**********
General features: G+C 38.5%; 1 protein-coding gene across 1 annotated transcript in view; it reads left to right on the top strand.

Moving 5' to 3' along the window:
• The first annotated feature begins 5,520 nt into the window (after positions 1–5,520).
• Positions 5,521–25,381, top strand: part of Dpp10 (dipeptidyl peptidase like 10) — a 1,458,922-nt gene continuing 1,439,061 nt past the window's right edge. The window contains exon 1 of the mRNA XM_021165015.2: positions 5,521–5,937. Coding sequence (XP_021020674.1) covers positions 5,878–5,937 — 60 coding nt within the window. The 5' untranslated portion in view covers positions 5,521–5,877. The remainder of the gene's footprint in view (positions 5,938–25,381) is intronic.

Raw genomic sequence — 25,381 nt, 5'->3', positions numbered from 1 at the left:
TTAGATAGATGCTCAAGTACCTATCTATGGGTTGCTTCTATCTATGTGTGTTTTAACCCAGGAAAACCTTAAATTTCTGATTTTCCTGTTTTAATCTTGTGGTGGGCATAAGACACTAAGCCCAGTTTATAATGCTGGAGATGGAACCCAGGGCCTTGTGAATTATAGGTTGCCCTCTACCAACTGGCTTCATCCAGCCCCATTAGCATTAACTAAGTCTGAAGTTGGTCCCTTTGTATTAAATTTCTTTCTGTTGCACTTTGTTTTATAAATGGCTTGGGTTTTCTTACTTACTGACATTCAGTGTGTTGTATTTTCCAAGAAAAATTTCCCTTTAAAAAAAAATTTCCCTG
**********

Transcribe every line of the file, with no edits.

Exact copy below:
General features: G+C 38.5%; 1 protein-coding gene across 1 annotated transcript in view; it reads left to right on the top strand.

Moving 5' to 3' along the window:
• The first annotated feature begins 5,520 nt into the window (after positions 1–5,520).
• Positions 5,521–25,381, top strand: part of Dpp10 (dipeptidyl peptidase like 10) — a 1,458,922-nt gene continuing 1,439,061 nt past the window's right edge. The window contains exon 1 of the mRNA XM_021165015.2: positions 5,521–5,937. Coding sequence (XP_021020674.1) covers positions 5,878–5,937 — 60 coding nt within the window. The 5' untranslated portion in view covers positions 5,521–5,877. The remainder of the gene's footprint in view (positions 5,938–25,381) is intronic.

Raw genomic sequence — 25,381 nt, 5'->3', positions numbered from 1 at the left:
TTAGATAGATGCTCAAGTACCTATCTATGGGTTGCTTCTATCTATGTGTGTTTTAACCCAGGAAAACCTTAAATTTCTGATTTTCCTGTTTTAATCTTGTGGTGGGCATAAGACACTAAGCCCAGTTTATAATGCTGGAGATGGAACCCAGGGCCTTGTGAATTATAGGTTGCCCTCTACCAACTGGCTTCATCCAGCCCCATTAGCATTAACTAAGTCTGAAGTTGGTCCCTTTGTATTAAATTTCTTTCTGTTGCACTTTGTTTTATAAATGGCTTGGGTTTTCTTACTTACTGACATTCAGTGTGTTGTATTTTCCAAGAAAAATTTCCCTTTAAAAAAAAATTTCCCTG